leaving a large number of dead and
wounded behind. No attempt was made
to dislodge tbe reds, but the soldiers re
tired to the agency, bringing In the train
with them. The Indians lost thirty-three
bucks killed and as many wounded.
A Night of Apprehension.
The greatest fear of an attack from the
Indians prevailed here, and all Monday
night tbe agency was in a state of siege.
There was little sleep for any within the
lines, and the agency resembled a camp.
Every precaution was taken to prevent a
surprise, and the soldiers were kept con
stantly nnder arm. As the fore at ths
agency was small and tbe friendly Indians
were apparently wavering in their alle
giance, it was feared that ths hostile! of
Two Strike's band would make a raid on
the agency. The buildings are all of wood
and might easily have been Kt on fire.
Tba friendly Indians, who were camped
near, it was feared miht join in tbe car
The Seventh Arrives In Camp.
But after the skirmish with the Indians
reported above the situation improved.
The host ites erased firing, and it was be
lieved bad started under Two Strike's
leadership for the Bad Lands to join the
braves with Kicking Bear. During tbe
forenoon Col. Foraytbe arrived with the
Seventh cavalry from the scene of tbe
fight, bringing with blm tbe killed and
wounded and a number of Indian pris
oner. He reported tbat twenty-five men
of the Seventh had been killed in tbe fight
or had since died of their wounds, and
tbat thirty-four were wounded.
The Indians in a TarnolL
All night long the Indian camp in
which are quartered about 4.0UU of the
friend lies was in a turmoil. The facts
in regsr.i to tbe battle on the Wounded
Knee bad reached them by runners, and
many of them bad relatives among the
slain. Mourning for these was beirun and
the air waa burdened by their cries and
song! of lamentation. Ko attempt was
made yesterday to pursue tbe bostil-je
under 1 wo strike, who left their position
on tbe hills early 1n the morning. It is
feared that tbey will reach tbe Bad Lands.
where, it they effect a junction with ths
rravea already there, a prolong! war will
be necessary to dislodge them or force
them to submission.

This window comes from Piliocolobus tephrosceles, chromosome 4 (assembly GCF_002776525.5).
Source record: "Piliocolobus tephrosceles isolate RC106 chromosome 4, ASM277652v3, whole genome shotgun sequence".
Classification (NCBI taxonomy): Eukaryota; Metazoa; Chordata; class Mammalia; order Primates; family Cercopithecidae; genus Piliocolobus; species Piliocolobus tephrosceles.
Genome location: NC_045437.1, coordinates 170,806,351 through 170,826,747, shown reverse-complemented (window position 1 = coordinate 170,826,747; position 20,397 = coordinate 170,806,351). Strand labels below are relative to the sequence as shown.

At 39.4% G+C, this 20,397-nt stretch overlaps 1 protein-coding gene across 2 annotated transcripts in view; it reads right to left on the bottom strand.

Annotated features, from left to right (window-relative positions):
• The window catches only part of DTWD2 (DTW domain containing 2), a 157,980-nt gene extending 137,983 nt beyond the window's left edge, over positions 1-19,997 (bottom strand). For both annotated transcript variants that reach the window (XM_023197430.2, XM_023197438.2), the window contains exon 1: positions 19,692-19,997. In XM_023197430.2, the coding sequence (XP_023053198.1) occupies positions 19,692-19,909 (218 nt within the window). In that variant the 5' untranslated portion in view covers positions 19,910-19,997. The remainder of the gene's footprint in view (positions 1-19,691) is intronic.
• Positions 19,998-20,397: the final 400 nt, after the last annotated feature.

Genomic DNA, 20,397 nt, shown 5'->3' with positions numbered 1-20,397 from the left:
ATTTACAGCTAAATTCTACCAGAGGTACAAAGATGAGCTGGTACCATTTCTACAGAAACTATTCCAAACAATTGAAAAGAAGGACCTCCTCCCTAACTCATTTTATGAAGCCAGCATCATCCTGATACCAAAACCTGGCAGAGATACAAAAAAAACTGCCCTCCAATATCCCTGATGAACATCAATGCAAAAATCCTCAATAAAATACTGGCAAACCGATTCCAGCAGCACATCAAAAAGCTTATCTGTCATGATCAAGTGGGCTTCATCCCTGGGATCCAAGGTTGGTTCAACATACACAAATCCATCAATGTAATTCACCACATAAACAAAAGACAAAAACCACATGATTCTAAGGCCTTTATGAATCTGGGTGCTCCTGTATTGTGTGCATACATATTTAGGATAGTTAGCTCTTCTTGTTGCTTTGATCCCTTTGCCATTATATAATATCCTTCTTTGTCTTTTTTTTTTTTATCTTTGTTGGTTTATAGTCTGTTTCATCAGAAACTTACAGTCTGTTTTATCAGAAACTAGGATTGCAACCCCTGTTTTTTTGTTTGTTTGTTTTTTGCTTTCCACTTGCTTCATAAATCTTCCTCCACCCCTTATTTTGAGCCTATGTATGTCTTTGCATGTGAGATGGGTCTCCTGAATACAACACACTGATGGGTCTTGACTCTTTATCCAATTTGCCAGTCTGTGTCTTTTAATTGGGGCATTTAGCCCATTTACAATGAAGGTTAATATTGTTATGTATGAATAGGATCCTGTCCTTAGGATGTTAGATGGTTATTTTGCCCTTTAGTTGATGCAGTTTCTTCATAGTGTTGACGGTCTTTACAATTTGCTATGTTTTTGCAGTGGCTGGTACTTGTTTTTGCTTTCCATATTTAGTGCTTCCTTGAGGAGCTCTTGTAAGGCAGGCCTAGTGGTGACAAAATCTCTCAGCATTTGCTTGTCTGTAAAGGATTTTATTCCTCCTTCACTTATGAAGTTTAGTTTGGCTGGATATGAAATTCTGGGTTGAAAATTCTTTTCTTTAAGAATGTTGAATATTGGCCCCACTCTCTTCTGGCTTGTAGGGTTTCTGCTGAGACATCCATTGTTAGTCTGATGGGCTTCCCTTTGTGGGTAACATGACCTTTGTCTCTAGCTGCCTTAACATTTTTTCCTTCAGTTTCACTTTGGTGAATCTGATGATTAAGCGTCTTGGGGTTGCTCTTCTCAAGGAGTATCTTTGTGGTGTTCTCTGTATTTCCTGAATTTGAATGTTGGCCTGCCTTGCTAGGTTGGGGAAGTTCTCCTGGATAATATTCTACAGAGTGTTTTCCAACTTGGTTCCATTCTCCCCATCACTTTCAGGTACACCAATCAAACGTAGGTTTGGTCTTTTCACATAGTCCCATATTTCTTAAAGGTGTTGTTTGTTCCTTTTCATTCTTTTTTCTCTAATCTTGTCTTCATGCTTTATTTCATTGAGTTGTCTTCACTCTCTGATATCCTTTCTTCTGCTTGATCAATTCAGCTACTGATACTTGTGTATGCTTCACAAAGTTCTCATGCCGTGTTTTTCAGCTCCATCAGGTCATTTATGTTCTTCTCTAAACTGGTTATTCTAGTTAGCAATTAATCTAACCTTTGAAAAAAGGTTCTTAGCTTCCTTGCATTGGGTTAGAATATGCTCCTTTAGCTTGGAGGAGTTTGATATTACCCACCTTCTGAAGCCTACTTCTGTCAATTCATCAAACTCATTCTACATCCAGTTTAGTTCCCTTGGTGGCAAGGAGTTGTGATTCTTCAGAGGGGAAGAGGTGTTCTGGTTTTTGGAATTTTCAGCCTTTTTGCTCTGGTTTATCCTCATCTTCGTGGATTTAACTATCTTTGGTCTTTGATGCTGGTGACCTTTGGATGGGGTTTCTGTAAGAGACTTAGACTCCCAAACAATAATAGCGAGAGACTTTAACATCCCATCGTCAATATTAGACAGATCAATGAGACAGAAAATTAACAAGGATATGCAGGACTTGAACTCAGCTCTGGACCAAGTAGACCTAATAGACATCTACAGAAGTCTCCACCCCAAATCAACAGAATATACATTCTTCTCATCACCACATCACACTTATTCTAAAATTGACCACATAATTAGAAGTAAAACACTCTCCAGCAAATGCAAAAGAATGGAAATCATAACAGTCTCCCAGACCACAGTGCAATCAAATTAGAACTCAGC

Later Sis Soldiers Killed.
A courier but evening brought word
tnat tne Koman Catholic mission, occn
pied by children, sisters, and priests, had
been attacked and the small buildings
ana naystacxs surrounding the church
burned. The cavalrymen hastened to the
scene of the trouble A courier just in
says tbat a collision occurred between the
troops and tbe Indiana and that aix sol
diers were killed.
THE FIGHT ON W0UNDE0 KNEE.
Official Reports of tha Killed and Wennd
ed on Both Sides.
Hermosa, S. D., Dec 8L Gen. Miles has
official reports of the loss at the fight on
Wounded Knee creek, sent in by CoL For-
sytbo. Sixty-two dead Indian men were
counted ou the plains where the attempt
was mads to disarm Big Foot's band, and
where the fight began on other parts of
of the ground were eighteen men. besides
those killed in ravines, where dead war
riors were seen but not counted. Six were
brought in badly wounded. This accounts
tor ninety-two men killed, and leaves but
few alive and unhnrt. Tbe women and
children broke for the hills when tbe fight
commenced, and comparatively few of
them were hurt and few brought in.
Um of the Soldiers.
Medical Director Boche telegraphed
tsnrgeon Ueneral Sutherland at Washing
ton City from Pine Ridge Agency nnder
date of Dec M) as follows: "1 report that
during an engagement with Indians yes
terday, fifteen miles from here, and dur
ing a desultory fire on this ageccy, the
following casualties: Lapt. Wallace.
twenty men of the Seventh cavalry, and
one Indian scout killed; Lieut. Garlingtou.
Seventh cavalry; Lieut. Hawthorne, Sec
ond artillery, and thirty eight men
wounded. This includes two men of the
Second infantry. Many wounds are se
vere. Hospital Steward Pollock killed.